Monthly Outlook: June 2017

Maybe we should just turn off the news since markets just don’t seem to care about any of it. No matter what happens, or may happen, markets seem to float a little higher each month. May was yet another positive month for gains so yes, we’ll take it. U.S. stocks (Russell 3000) gained another 1.0% in May while international stocks (FTSE All‐world ex‐USA) added an impressive 3.4%, mostly from European stocks. Bonds did their part, providing stability and modest gains, adding 0.7% total return. Just like last month, we remain heavily invested with little cash reserves in light of the continued uptrends. If we ever get a pullback in stocks of say, 3% to 5%, we’d use that opportunity to put the little bit of cash we do have into more U.S. stocks. But for now, we’re very well invested and capturing the growth that these markets are giving us. As we move into summer, we’ll stay invested but very watchful for any trend changes.

Beneath the Headlines

The major indexes, like the Dow Jones Industrial Average, S&P500, or NASDAQ, make headlines every day as barometers of “the market.” That’s understandable, but they really don’t tell the whole story and they don’t tell you how your diversified portfolio should have done. The Dow is only 30 U.S. stocks. That’s right, just 30 out of the 5,000 listed U.S. companies. So it’s our least favorite. The NASDAQ is a bit better with 100 stocks in its index but it’s highly concentrated in U.S. technology companies. 57% of the companies in the NASDAQ 100 index are technology companies and the top 5 holdings (Apple, Microsoft, Amazon, Facebook, and Google) represent 42% of the entire index. So it’s really just a concentrated tech index. Lastly, the S&P500 is just that, 500 diversified U.S. companies. It’s the best of the 3 as a proxy for U.S. stocks. For our purposes, we use an even better index, the Russell 3000, which includes 3,000 U.S. companies. But even still, we have to remember that all of these indices are just for the U.S. stock allocation of your portfolio. If you’re in our iFolios Growth model, for example, remember that you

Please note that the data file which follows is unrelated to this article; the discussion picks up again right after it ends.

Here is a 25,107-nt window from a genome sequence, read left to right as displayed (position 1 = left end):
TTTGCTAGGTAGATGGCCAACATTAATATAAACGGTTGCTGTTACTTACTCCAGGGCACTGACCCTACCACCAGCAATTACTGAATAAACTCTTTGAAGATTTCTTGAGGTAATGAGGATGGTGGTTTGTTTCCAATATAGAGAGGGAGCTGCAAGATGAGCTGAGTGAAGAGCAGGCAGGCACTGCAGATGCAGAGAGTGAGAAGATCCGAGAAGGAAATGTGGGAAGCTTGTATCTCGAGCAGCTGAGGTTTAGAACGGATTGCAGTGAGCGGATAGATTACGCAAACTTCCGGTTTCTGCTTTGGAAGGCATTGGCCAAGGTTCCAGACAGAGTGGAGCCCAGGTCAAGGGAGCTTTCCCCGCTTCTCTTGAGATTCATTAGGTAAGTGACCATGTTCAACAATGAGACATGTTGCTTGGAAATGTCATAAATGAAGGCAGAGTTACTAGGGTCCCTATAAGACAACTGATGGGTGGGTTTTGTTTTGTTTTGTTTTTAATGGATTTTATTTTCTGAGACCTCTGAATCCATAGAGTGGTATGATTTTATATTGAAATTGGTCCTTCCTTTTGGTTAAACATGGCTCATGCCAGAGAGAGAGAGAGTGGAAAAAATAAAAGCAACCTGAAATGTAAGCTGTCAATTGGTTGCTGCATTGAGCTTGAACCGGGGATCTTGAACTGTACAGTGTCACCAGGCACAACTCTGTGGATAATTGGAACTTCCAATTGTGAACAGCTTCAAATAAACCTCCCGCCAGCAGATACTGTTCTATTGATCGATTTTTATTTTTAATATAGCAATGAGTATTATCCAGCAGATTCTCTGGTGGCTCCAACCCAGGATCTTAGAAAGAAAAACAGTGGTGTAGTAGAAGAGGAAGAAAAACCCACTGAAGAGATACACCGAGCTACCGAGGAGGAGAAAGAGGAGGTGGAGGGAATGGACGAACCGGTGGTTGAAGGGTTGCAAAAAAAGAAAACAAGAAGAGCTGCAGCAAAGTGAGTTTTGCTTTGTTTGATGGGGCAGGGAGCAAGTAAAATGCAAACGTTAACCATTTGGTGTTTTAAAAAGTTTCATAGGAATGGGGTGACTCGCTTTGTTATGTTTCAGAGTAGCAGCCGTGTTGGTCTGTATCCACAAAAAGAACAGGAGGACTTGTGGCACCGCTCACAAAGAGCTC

have only 42% in U.S. stocks. (The rest is in bonds, international stocks, and maybe a little cash for liquidity purposes). So when you hear “S&P500 was up 10 points or .4%” that only tells you how 42% of your portfolio should have done. Apples and oranges.
The second point I’d like to point out about “beneath the headlines” is that we analyze what’s moving within the indexes. When markets are red hot and in “risk‐ on” mode, everything tends to move higher in unison. Financials, Healthcare, large company or small, it doesn’t matter; they all move up. That was happening for the past several years but not as much currently. Through May, 2017, for example, the tech sector is up 17.3% but the energy sector is down 12.6%. Mega‐ size companies are up 8.1% but small‐cap companies are only up 1.4%. So you can see that there is a lot more going on beneath the headlines. That suggests to us that while the indexes are continuing to rise, they might not be as strong or long‐lasting as we would like. We’ll continue to watch and trade accordingly.

Don’t Forget About Bonds

All of our blended portfolios, ranging from Stability to Aggressive Growth have a mix of Stability assets (mostly bonds) and Growth assets (mostly global stocks). It’s the growth assets that are exciting and provide the big returns from time to time. But let’s not forget about bonds. They provide stability, income and sometimes growth, and they dampen month‐to‐ month volatility. So far this year, bonds (Barclay’s Aggregate Bond Index) have returned 2.3%. That’s a steady contribution for five months. More importantly, bonds are again up‐trending (above their moving average) and so we extended the average maturity in client portfolios from about 4 years to about 7 years in May. Longer‐term bonds not only pay a bit more interest, but their price moves higher if interest rates trend down. While we don’t usually talk much about stability assets, we’re actually pretty excited that bonds look like a promising part of the portfolio right now and are likely to contribute to overall performance. For now, we remain cautiously bullish on both bonds and global stocks. Up, Up!